Celebrating Fairtrade in our communities

Fairtrade Fortnight 2021 has just come to a close, after two weeks of online events, talks, promotions, and competitions all aimed at sharing the stories of the people who grow some of our favourite foods.

If you missed it, you can still access all the Choose the World you Want Festival content through the Festival website here.

Fairtrade Fortnight 2021 marked the start of a new climate campaign asking the British public toget behind Fairtrade so that farmers overseas can benefit from fairer prices, fairer trading practices, and the resources needed for tackling the climate emergency in climate vulnerable countries such as Kenya and Honduras.

As global trade changes in ways we could not have imagined a year ago, poverty will continue to be a key contributor to further environmental degradation and the inability for farmers to adapt to environmental shocks. The farmers growing our food and materials need empowerment, fair value, fair prices, and fairer trading practices to resource the investment needed for mitigation, adaptation, diversification and resilience in the face of the climate crisis.

Bexhill Mayor Lynn Langlands is passionate about the difference Fairtrade can make, saying that:

 ‘Farmers and workers in agricultural communities in countries such as the Dominican Republic and Ethiopia have contributed the least to climate crisis – yet they are among the world’s most vulnerable and are already feeling the worst effects from unpredictable weather to natural disasters and disease. But without stable incomes, these farmers lack the ability to fight climate change impacts and continue to struggle to meet their immediate needs.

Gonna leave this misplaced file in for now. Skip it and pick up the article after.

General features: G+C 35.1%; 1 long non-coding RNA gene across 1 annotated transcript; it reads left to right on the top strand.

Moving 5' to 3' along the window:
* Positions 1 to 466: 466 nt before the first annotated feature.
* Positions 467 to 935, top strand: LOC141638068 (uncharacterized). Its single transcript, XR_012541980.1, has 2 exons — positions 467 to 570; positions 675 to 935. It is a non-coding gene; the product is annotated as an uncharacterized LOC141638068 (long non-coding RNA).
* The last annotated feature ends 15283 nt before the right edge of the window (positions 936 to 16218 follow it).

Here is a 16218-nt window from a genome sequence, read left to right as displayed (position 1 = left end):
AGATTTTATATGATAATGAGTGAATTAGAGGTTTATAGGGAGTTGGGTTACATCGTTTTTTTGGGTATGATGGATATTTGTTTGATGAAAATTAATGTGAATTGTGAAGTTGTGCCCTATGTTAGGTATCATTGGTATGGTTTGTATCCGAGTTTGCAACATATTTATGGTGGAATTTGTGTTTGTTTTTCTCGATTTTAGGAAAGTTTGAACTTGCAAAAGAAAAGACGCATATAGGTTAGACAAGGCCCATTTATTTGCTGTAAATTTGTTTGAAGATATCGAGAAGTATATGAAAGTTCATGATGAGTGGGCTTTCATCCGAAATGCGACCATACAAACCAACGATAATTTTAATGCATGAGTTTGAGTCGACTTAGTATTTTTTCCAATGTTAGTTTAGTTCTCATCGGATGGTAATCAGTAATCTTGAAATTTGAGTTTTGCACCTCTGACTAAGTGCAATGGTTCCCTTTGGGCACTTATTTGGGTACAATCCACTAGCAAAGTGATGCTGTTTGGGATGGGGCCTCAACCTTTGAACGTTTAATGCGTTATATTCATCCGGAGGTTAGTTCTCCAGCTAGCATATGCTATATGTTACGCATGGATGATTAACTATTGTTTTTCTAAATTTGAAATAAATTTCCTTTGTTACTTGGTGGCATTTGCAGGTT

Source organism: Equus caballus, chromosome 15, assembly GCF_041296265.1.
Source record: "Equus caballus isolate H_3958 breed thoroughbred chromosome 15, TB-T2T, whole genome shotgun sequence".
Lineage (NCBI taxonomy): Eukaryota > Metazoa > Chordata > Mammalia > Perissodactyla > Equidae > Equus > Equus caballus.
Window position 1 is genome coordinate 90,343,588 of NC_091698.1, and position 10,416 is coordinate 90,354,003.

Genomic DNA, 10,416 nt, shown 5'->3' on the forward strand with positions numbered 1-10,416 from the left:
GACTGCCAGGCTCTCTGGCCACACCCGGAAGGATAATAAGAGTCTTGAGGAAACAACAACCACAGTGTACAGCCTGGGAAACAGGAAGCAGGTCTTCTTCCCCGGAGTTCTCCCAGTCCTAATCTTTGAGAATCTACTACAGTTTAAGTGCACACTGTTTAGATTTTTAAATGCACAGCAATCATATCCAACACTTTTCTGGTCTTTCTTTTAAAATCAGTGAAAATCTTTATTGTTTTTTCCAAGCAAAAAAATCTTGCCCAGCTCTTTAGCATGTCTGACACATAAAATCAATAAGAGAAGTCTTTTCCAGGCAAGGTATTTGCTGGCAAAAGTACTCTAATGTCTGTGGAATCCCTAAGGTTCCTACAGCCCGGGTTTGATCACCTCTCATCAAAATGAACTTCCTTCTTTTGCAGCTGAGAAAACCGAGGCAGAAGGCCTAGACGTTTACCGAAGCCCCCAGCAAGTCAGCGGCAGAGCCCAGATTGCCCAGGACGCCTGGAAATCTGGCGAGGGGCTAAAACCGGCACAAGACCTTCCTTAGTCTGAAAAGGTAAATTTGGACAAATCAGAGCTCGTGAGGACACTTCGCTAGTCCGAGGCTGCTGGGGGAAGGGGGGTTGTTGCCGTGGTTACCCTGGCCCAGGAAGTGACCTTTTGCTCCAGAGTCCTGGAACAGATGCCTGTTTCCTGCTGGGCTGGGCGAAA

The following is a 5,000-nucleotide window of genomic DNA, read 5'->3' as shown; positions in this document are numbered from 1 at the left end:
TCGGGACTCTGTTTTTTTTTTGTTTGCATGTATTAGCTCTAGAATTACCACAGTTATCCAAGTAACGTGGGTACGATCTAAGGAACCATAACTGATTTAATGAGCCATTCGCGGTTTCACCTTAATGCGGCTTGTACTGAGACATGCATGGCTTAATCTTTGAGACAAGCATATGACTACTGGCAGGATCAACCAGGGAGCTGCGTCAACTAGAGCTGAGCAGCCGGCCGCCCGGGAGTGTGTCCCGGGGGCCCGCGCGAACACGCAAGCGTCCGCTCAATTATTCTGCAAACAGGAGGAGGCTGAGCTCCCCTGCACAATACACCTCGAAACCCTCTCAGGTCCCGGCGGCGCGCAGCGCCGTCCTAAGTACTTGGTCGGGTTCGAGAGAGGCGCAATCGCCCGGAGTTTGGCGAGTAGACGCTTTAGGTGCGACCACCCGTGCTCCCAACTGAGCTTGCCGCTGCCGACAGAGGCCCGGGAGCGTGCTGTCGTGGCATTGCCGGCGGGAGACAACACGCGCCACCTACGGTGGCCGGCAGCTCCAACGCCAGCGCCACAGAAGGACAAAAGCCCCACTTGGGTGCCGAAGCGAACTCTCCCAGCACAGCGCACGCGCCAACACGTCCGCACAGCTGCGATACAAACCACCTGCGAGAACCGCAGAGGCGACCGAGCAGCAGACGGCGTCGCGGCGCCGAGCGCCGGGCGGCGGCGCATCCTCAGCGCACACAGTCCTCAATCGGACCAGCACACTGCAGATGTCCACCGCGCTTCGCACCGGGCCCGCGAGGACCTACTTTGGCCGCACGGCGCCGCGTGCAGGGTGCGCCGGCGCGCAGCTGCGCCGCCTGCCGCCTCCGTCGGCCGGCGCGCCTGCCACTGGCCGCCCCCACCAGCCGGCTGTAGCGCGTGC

‘Poverty and environmental damage in our food supply chains will not end until exploited farmers are paid fairly and given the power to make their own choices. Only then will they have the power to effectively fight the impacts of the climate crisis.’

Each year, communities nationwide play a key role in promoting Fairtrade Fortnight through their own campaigns, events and materials, in order to help raise awareness of the link between trade and poverty.

Rother District Council has supported Fairtrade since 2006, and both Bexhil and Rye are Fairtrade Towns. This year, Mayor Langlands made a video to celebrate the start of Fairtrade Fortnight, and to help highlight the ways we can help to support Fairtrade across the District by buying Fairtrade products from local businesses. You can watch it here.

Fairtrade is committed to fighting the climate crisis. Fairtrade Standards encourage producers to protect the environment by improving soil, planting trees, conserving water and avoiding pesticides, while Fairtrade’s programmes include climate academies for farmers to share best practice. At the same time, Fairtrade makes training available to producers so that they can use the latest agricultural methods, such as intercropping and shade-grown coffee to adapt to conditions.

If you have any questions about the issues raised in this article, please get in touch at Environment.Strategy@rother.gov.uk.

Published: 11th March 2021